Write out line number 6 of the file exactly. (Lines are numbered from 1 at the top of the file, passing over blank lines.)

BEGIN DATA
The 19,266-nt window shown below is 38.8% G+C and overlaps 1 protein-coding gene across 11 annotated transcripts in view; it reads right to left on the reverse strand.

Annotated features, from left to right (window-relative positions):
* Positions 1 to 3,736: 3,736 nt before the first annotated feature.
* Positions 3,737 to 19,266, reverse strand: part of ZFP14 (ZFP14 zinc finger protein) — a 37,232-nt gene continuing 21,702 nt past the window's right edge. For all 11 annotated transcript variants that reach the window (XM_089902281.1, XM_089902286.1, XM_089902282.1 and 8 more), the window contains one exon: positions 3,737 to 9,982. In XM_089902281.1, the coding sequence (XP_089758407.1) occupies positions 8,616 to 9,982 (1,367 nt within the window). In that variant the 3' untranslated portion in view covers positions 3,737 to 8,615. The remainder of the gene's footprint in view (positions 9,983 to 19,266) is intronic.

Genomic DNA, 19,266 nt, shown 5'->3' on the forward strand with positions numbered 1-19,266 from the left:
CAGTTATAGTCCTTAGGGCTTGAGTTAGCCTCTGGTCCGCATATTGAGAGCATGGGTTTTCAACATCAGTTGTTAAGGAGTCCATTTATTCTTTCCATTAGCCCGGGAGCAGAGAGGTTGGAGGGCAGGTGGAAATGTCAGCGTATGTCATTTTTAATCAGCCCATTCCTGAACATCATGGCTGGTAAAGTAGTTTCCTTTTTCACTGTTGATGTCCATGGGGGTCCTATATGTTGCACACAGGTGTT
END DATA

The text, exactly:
CAGTTATAGTCCTTAGGGCTTGAGTTAGCCTCTGGTCCGCATATTGAGAGCATGGGTTTTCAACATCAGTTGTTAAGGAGTCCATTTATTCTTTCCATTAGCCCGGGAGCAGAGAGGTTGGAGGGCAGGTGGAAATGTCAGCGTATGTCATTTTTAATCAGCCCATTCCTGAACATCATGGCTGGTAAAGTAGTTTCCTTTTTCACTGTTGATGTCCATGGGGGTCCTATATGTTGCACACAGGTGTT